If you’re completely new to the world of SEO then attending the Brighton SEO conference is a fantastic way to be thrown in at the deep end.
When I attended the April 2018 Brighton SEO conference I had been in the SEO industry for around 2 weeks. As such, I decided to create this guide for newbies to the industry to give some information of what to expect.
What is Brighton SEO?
What started off as an excuse for some friends in the industry to go down the pub to chat about SEO has become one of the largest SEO conferences in Europe. In the 8 years since its first appearance its grown massively, with the latest venue (the Brighton Centre) having capacity for 3,500 people.
The beauty of the conference is its not targeted purely at SEO’s; there are a whole range of talks going on throughout the day, on subjects such as social media, marketing, PR, content and more.
What to expect at Brighton SEO as a newbie
If you’re still learning about SEO then be prepared to be slightly overwhelmed by the whole experience. It is a LOT of information to take on-board, but it is a great learning experience nonetheless.
It’s best to decide in advance which talks you would be interested in attending so you can plan out your day and find the rooms you’ll need to get to. You’ll want to scope out the whole venue – not only are there rooms for the talks, but also stands from various SEO-related companies offering you information and free goodies.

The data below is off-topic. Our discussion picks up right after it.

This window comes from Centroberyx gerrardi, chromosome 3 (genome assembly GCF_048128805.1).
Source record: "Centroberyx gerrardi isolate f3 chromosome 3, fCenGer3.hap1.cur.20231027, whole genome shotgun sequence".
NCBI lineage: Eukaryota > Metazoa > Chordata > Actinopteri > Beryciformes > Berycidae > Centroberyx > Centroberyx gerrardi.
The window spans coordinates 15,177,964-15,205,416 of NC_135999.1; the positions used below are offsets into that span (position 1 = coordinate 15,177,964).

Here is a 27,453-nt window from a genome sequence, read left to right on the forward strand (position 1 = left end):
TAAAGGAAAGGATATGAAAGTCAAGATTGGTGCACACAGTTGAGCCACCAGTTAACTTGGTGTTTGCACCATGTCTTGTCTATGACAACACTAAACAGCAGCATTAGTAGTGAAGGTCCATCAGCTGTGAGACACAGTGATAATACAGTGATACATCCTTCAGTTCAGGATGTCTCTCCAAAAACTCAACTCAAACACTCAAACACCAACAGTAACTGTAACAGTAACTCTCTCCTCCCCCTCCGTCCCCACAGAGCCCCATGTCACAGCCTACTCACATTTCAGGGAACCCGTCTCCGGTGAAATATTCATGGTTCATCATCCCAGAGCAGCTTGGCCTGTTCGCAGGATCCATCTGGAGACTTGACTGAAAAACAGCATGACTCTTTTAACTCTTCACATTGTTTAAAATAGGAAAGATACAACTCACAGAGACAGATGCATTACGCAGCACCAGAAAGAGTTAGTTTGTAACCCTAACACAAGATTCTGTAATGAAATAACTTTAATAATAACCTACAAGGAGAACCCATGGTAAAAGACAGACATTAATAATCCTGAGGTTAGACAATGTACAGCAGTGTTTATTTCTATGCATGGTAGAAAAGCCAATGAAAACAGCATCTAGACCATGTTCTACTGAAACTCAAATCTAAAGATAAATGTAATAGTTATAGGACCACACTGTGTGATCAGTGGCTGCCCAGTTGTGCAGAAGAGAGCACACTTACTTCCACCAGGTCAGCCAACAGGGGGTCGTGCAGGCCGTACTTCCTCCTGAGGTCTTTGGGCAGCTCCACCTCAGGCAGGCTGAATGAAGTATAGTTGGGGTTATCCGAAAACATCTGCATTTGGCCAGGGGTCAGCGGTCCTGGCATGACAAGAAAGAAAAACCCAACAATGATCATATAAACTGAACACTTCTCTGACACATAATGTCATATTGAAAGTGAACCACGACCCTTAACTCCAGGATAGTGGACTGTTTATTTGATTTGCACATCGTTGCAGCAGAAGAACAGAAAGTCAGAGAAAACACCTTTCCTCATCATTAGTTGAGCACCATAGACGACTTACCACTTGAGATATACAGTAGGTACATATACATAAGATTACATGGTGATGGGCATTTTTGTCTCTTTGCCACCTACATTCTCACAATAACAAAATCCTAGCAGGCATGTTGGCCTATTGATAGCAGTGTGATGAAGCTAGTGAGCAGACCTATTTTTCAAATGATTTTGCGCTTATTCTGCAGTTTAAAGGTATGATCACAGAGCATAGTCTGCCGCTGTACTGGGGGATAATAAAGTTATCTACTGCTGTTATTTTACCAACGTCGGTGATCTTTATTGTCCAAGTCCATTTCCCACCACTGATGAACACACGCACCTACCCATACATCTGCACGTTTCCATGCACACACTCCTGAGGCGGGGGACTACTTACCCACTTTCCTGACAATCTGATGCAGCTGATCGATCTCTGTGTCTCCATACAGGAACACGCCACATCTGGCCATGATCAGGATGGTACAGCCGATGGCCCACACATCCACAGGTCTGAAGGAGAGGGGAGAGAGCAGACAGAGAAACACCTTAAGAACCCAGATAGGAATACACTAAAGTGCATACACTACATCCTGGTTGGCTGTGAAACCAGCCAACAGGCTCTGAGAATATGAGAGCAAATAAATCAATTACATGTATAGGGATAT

How to prepare for Brighton SEO
I’d say there are three crucial tips to help you prepare for the Brighton SEO experience:
- SLEEP – Get a good night’s sleep! It is a reasonably long day, and if you’re travelling down to Brighton on the day itself, it’s even longer. For me, the day started at 5:30am when I left home in my car, and I arrived back at 9:40pm.
- PUNCTUALITY – Try to arrive early – both for the conference and for the talks you wish to attend. Rooms fill up quickly and you really don’t want to be stuck at the back for the talks you are really interested in. The Brighton Centre’s doors open at 9am, with the first talk starting at 10am. So be ready for an early morning.
- MAKE NOTES – Bring with you a notepad & pen or a laptop – whichever you find easier – and note down some of the key takeaways. Most speakers publish their slide decks afterwards, but you can only get so much information from the slides themselves.
Which talks did I attend?
I was able to attend a variety of different talks throughout the day. There was a lot to choose from based around technical SEO, content marketing, digital marketing and PR. However, these are the talks that I ended up going along to…
My day started off learning about ‘Command line hacks for SEO’ from fellow Blue Array employee Tom Pool. He covered a whole range of topics within his slot, including using command line alongside crawl scheduling, performing keyword gap analysis and analysing server log files. Despite me not being the most tech savvy person at the time, the talk was incredibly informative, and it was inspiring to see a colleague who has only been in the industry himself for two years taking to such a large stage.
You can find Tom’s presentation slides here.
Next up was Tom Anthony with – ‘Diving into HTTP/2 – A Guide for SEOs’. Tailoring his talk to all levels of ability, his used the analogy of a truck to explain how webpages operating over HTTP/HTTPS and HTTP1/2 were delivered to users from a server. Long story short – implementing a CDN is the best way to speed things up.